Key West, FL — Thanks, Henry Flagler. Maybe I’m 100 years too late, give or take a few, but if not for the foresight of this early 20th-century oil tycoon, the Overseas Railroad would not have been built. Flagler financed and built the railway linking mainland Florida to the islands of the Keys; the project was begun in 1905 and completed in 1912. The railroad operated until 1935, when a ferocious Labor Day hurricane blew the train from its tracks and destroyed much of the line.
Glen, what’s your point, you ask? Well, after the hurricane, the state of Florida acquired the right-of-way and rebuilt the whole thing as a roadway; it reopened in 1938 as the Overseas Highway, now designated US Route 1. I think it’s one of the best rides in the state; indeed, “2 Wheels to Paradise.” Sure, it’s a straight and narrow 127-miles, but its 42 bridges cross some of the bluest water and clearest skies you’ll find in Florida. Key West, at the end of the line, is known for a funky, Caribbean vibe and offbeat people (and I mean that in a good way). The 50s-era wooden sign outside the Monroe County Courthouse welcomes visitors to “The end of the rainbow, and end of the route. Key West, Florida. Unlimited Opportunities, Tropical Vacationland.” Gotta love the optimism. In Key West, wild chickens roam the streets, protected by city statute (a friend who lives in the town tells me the chickens are the source of much local hilarity, “Has anyone seen my cock?” being a favorite saying).
In any case, Key West culture is certainly unique. Locals call themselves “Conchs” (pronounced KONKS). In 1982 the fierce individualists of the city issued a proclamation seceding from the Union and establishing themselves as the Conch Republic. Then they promptly surrendered and demanded foreign aid. Great move!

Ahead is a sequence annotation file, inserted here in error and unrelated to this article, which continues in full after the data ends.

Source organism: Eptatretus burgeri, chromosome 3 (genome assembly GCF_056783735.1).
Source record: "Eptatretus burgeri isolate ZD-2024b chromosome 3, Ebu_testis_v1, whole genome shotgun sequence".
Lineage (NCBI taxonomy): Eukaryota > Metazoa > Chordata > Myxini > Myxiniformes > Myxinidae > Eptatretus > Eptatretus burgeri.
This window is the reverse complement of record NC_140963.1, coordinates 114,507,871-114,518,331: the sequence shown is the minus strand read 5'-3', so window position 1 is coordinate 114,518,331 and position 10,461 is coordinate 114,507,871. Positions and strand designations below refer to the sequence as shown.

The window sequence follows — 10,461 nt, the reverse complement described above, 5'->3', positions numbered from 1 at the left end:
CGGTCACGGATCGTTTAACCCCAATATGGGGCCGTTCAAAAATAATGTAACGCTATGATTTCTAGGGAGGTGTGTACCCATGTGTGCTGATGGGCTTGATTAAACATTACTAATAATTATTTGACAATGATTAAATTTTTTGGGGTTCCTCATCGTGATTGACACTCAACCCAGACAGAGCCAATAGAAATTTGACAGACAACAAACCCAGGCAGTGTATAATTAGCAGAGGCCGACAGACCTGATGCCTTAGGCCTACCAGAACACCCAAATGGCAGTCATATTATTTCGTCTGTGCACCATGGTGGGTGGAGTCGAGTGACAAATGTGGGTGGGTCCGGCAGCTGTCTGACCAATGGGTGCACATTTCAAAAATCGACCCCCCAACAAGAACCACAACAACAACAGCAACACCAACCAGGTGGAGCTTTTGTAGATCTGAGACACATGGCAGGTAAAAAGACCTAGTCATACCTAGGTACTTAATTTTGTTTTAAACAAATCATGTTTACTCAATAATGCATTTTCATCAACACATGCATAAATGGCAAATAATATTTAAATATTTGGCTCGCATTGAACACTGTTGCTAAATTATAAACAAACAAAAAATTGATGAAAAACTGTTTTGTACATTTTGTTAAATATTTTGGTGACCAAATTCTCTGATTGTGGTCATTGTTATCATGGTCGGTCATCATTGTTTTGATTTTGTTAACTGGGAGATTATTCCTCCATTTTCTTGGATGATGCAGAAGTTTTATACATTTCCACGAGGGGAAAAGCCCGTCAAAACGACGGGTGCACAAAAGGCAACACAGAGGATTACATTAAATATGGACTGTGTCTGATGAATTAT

Many famous residents have graced Key West over the years. Ernest Hemingway spent much of the 1930s drinking, writing, drinking, fishing, and drinking here. Sloppy Joe’s and Captain Tony’s both claim to be Hem’s favorite watering hole. Tennessee Williams, Robert Frost, and Jimmy Buffett have also called the island home.
Up and down Duval Street in the historic heart of Old Town Key West, you’ll find bars, restaurants, cafés, galleries and more. Each evening, locals and tourists gather at Mallory Square for a sunset celebration; the tightrope walkers, fire jugglers, and cats-jumping-through-burning-hoops street performers working for tips are as much a part of the scene as the setting sun.
A sign on a fence in front of a house in Old Town reads: “The purpose of life is to fight maturity.” It’s a slogan I always take to heart, and a ride to the Keys is a great way to live it.
FOR MORE INFORMATION:
VisitFlorda.com: The Florida Keys by Motorcycle
Florida Keys Tourism Council: http://www.fla-keys.com/
Key West Chamber of Commerce: http://www.keywestchamber.org/
I’ve written a couple of magazine articles about trips to the Keys ; first in 2004 for American Iron, and last year for RoadBike. AAA’s Going Places picked up that article and ran a shorter version in the November/December 2010 issue .